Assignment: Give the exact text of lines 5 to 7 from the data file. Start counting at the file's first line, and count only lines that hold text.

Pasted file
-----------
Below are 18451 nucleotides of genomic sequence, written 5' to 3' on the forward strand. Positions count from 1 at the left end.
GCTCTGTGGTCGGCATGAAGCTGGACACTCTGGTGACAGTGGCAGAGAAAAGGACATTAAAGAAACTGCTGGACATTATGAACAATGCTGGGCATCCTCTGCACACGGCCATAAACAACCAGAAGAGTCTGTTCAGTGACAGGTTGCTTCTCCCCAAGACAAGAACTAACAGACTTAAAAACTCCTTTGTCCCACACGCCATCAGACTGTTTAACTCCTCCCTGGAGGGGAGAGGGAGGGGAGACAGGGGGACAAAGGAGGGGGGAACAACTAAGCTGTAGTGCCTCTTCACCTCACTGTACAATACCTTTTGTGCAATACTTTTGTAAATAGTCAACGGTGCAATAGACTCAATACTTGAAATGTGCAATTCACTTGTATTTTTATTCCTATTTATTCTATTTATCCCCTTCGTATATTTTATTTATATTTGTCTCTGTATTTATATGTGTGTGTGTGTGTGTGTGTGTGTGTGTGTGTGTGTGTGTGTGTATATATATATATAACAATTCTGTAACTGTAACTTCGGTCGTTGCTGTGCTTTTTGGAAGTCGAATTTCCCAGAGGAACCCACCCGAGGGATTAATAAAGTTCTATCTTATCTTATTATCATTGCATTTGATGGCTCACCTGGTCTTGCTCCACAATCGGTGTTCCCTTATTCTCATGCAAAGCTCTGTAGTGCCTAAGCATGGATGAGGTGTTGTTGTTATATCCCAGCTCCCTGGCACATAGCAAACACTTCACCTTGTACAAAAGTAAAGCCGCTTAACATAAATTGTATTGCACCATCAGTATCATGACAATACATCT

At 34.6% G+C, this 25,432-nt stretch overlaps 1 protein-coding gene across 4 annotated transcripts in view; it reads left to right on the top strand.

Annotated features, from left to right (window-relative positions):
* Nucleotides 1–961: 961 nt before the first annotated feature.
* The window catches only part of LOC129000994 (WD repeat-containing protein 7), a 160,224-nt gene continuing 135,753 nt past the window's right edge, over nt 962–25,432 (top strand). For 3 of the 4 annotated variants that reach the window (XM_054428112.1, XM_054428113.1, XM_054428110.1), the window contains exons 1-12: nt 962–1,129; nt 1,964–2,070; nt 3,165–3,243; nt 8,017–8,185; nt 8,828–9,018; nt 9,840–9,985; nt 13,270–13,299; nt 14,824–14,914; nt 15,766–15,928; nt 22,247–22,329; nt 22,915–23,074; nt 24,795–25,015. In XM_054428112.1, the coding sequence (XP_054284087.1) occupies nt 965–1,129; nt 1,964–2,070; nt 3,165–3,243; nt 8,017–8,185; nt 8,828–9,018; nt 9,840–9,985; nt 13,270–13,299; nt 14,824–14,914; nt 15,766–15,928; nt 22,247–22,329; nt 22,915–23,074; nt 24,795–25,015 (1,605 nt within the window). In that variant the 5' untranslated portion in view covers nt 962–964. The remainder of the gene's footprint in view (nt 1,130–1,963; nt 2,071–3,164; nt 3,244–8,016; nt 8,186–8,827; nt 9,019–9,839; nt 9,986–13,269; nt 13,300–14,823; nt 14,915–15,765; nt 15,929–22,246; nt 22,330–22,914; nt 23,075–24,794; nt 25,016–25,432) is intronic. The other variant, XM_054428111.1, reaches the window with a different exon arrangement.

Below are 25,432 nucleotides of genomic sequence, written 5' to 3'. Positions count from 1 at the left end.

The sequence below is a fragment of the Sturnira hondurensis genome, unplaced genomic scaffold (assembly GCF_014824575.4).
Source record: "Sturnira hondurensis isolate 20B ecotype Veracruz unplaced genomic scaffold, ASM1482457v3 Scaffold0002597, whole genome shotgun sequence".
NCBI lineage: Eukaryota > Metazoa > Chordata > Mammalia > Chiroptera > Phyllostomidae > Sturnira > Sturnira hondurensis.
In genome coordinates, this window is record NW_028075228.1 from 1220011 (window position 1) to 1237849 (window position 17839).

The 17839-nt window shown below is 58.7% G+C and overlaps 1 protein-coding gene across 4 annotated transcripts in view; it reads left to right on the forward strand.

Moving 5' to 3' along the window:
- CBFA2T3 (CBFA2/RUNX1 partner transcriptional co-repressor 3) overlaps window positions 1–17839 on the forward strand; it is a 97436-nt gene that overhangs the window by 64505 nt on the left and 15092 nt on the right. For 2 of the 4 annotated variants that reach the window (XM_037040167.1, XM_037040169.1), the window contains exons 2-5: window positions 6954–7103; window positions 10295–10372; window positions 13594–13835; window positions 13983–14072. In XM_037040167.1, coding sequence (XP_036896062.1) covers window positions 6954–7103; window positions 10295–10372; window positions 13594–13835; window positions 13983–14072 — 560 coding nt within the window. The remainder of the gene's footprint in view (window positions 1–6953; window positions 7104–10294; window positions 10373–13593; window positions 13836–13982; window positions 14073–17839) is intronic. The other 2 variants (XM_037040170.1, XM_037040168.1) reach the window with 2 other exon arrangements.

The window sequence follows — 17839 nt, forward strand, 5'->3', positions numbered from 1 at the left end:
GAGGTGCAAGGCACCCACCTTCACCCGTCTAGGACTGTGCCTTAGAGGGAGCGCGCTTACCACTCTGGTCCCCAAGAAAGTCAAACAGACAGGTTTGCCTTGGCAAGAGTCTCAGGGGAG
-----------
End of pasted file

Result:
* Nucleotides 1–961: 961 nt before the first annotated feature.
* The window catches only part of LOC129000994 (WD repeat-containing protein 7), a 160,224-nt gene continuing 135,753 nt past the window's right edge, over nt 962–25,432 (top strand). For 3 of the 4 annotated variants that reach the window (XM_054428112.1, XM_054428113.1, XM_054428110.1), the window contains exons 1-12: nt 962–1,129; nt 1,964–2,070; nt 3,165–3,243; nt 8,017–8,185; nt 8,828–9,018; nt 9,840–9,985; nt 13,270–13,299; nt 14,824–14,914; nt 15,766–15,928; nt 22,247–22,329; nt 22,915–23,074; nt 24,795–25,015. In XM_054428112.1, the coding sequence (XP_054284087.1) occupies nt 965–1,129; nt 1,964–2,070; nt 3,165–3,243; nt 8,017–8,185; nt 8,828–9,018; nt 9,840–9,985; nt 13,270–13,299; nt 14,824–14,914; nt 15,766–15,928; nt 22,247–22,329; nt 22,915–23,074; nt 24,795–25,015 (1,605 nt within the window). In that variant the 5' untranslated portion in view covers nt 962–964. The remainder of the gene's footprint in view (nt 1,130–1,963; nt 2,071–3,164; nt 3,244–8,016; nt 8,186–8,827; nt 9,019–9,839; nt 9,986–13,269; nt 13,300–14,823; nt 14,915–15,765; nt 15,929–22,246; nt 22,330–22,914; nt 23,075–24,794; nt 25,016–25,432) is intronic. The other variant, XM_054428111.1, reaches the window with a different exon arrangement.

Below are 25,432 nucleotides of genomic sequence, written 5' to 3'. Positions count from 1 at the left end.